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Secrets and Lies of the Bailout by MattTaibbi

By Matt Taibbi, January 4, 2013, Rolling Stone
"It has been four long winters since the federal government, in the hulking, shaven-skulled, Alien Nation-esque form of then-Treasury Secretary Hank Paulson, committed $700 billion in taxpayer money to rescue Wall Street from its own chicanery and greed. To listen to the bankers and their allies in Washington tell it, you'd think the bailout was the best thing to hit the American economy since the invention of the assembly line. Not only did it prevent another Great Depression, we've been told, but the money has all been paid back, and the government even made a profit. No harm, no foul – right? 

Wrong.


It was all a lie – one of the biggest and most elaborate falsehoods ever sold to the American people. We were told that the taxpayer was stepping in – only temporarily, mind you – to prop up the economy and save the world from financial catastrophe. What we actually ended up doing was the exact opposite: committing American taxpayers to permanent, blind support of an ungovernable, unregulatable, hyperconcentrated new financial system that exacerbates the greed and inequality that caused the crash, and forces Wall Street banks like Goldman Sachs and Citigroup to increase risk rather than reduce it. The result is one of those deals where one wrong decision early on blossoms into a lush nightmare of unintended consequences. We thought we were just letting a friend crash at the house for a few days; we ended up with a family of hillbillies who moved in forever, sleeping nine to a bed and building a meth lab on the front lawn.…"
http://www.rollingstone.com/politics/news/secret-and-lies-of-the-bailout-20130104

5 comments:

Anonymous said...

OK...I will be brave. (sort of)

Maybe there are no comments yet, as everyone is concerned of started an avalanche of agreement/disagreement.

At least, I would say, there are some concerns deserving attention.

daltxguy said...

I just think this is old news. Occupy Wall Street wouldn't exist if people didn't get that the banks were saved at taxpayer's expense and the financial system is a system by and for the 1%. Politics is just an extension of the financial system. There is a very large gap, and growing, between what the govt(ie: financial system and corporations) does and what the people want. Everyone feels the system is broken and corrupt. People, I think, are just stunned about what to do about it.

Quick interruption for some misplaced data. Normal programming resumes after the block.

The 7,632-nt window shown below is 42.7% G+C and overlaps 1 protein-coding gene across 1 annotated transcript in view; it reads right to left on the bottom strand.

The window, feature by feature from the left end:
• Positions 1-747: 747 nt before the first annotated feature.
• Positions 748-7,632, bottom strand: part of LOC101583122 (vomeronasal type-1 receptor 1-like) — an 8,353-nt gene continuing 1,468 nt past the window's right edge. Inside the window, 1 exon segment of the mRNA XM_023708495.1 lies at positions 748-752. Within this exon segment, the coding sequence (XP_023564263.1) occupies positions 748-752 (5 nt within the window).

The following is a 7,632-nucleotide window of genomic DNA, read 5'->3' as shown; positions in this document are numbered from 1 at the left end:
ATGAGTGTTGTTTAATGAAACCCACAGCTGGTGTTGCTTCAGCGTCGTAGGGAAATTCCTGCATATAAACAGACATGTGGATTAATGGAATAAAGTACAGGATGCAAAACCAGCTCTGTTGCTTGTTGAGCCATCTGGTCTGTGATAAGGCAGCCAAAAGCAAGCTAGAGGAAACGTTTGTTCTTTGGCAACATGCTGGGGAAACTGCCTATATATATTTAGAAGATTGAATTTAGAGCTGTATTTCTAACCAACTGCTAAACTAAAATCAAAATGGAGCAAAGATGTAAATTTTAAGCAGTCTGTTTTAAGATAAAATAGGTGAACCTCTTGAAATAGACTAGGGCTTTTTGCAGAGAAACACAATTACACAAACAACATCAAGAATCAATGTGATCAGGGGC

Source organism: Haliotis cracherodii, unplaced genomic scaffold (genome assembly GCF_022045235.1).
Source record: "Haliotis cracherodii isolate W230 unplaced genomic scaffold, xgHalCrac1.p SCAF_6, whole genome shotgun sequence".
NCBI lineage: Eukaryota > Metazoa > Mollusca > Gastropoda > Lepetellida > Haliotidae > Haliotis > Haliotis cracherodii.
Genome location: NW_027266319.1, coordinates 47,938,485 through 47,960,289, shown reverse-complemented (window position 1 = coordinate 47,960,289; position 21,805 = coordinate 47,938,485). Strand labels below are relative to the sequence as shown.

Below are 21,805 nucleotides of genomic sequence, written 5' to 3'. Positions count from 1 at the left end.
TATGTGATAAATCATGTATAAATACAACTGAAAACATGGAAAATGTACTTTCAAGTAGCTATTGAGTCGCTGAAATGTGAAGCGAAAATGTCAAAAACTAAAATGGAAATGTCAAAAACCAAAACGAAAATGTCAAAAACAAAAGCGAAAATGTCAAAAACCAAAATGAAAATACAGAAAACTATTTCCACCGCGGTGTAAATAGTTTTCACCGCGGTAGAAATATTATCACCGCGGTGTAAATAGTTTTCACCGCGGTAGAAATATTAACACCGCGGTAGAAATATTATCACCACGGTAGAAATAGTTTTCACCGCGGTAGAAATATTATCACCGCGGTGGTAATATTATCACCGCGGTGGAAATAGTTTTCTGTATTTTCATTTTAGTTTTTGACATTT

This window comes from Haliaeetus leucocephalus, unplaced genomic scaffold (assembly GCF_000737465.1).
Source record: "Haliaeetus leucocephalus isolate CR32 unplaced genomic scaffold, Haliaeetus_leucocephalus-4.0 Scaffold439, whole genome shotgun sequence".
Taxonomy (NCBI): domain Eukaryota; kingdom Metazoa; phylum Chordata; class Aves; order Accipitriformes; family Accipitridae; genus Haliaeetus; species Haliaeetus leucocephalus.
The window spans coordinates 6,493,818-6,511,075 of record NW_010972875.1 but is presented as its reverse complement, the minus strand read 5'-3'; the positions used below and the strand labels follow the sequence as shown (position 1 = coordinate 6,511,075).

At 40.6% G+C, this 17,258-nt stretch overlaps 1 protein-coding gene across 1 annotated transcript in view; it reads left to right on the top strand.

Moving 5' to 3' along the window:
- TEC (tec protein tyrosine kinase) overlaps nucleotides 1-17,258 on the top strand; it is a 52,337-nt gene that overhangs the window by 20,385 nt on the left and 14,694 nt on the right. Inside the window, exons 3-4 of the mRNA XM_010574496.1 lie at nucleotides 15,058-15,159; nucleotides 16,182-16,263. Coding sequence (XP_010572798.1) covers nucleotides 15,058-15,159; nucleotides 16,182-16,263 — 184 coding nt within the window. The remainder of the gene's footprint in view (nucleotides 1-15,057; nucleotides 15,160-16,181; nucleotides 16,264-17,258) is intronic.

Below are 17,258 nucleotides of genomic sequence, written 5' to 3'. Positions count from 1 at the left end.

Anonymous said...

It's not as simplistic as all that, and the banks do NOT bear the ultimate responsibility. The gov't - specifically, Democrats - were pressuring banks because they had noticed that loan approvals depended in part on neighborhoods - and minority neighborhoods had a disproportionate share of rejections. Rather than realizing that this showed a correlation between one's neighborhood and one's income, they instead cried "racism" and pressured banks to loan these people money anyway. The banks yielded - after all, with the housing market always rising, even a bad loan can't turn toxic. Thus was born "sub-prime" mortgages, Fannie and Freddie began to accumulate them, and everyone was happy - until the housing market stalled, prices plummeted, and the houses bought by people who couldn't really afford them could no longer be sold to save the loan. And Fannie and Freddie were in it up to their eyeballs, and they were the dominoes that started the whole thing rolling. And they were bailed out with all the rest, they have never paid back a dime, and they are again making sub-prime loans to people who can't pay them back, doing their level best to create another collapse the exact, same way.

The "evil corporations" are a lie. It's isn't evil to want - to NEED - to make a profit and stay in business, and very few business - except the government - are really out to screw people.

If you want to blame someone blame the real authors of the entire debacle: Christopher Lloyd and Barnie Frank - tasked with overseeing the banking industry, even as late as a month before the crash still claimed Fannie and Freddie were solvent.

Just like Obama is this very day claiming Social Security is solvent with its "trust fund" - a cookie jar full of IOU's from the Treasury. There's no money there unless someone pays the taxes to put it in. Bankrupt, bankrupt, bankrupt, and they are still lying about it.

But, hey, you re-elected them. You're going to learn the hard, painful truth. It's just too bad we who already knew it have to suffer for YOUR lessons.

daltxguy said...

You seem to assume that there is more than one party in the US govt and that either party would do things differently. A system based on continuous growth has to get that growth from somewhere and when incomes stopped growing in the 70's and money became limited by being tied to gold, then first it was disassociated from such 'artificial' limitation and then debt became the way to keep that system growing. What you see is the ultimate collapse of that system and them the desperate attempt by the capitalist party in power to keep the party going.
We will all suffer for this illusion yes, but it makes (made) no difference who you voted for.
Yes, the system is bankrupt and unsustainable, so it is time to begin to accept it and to begin to figure out what's next, not to bandaid a broken system with the same stupid ideas.

Anonymous said...

I am suprised anonymous is not running our country. He obviously has all the answers.

Bob

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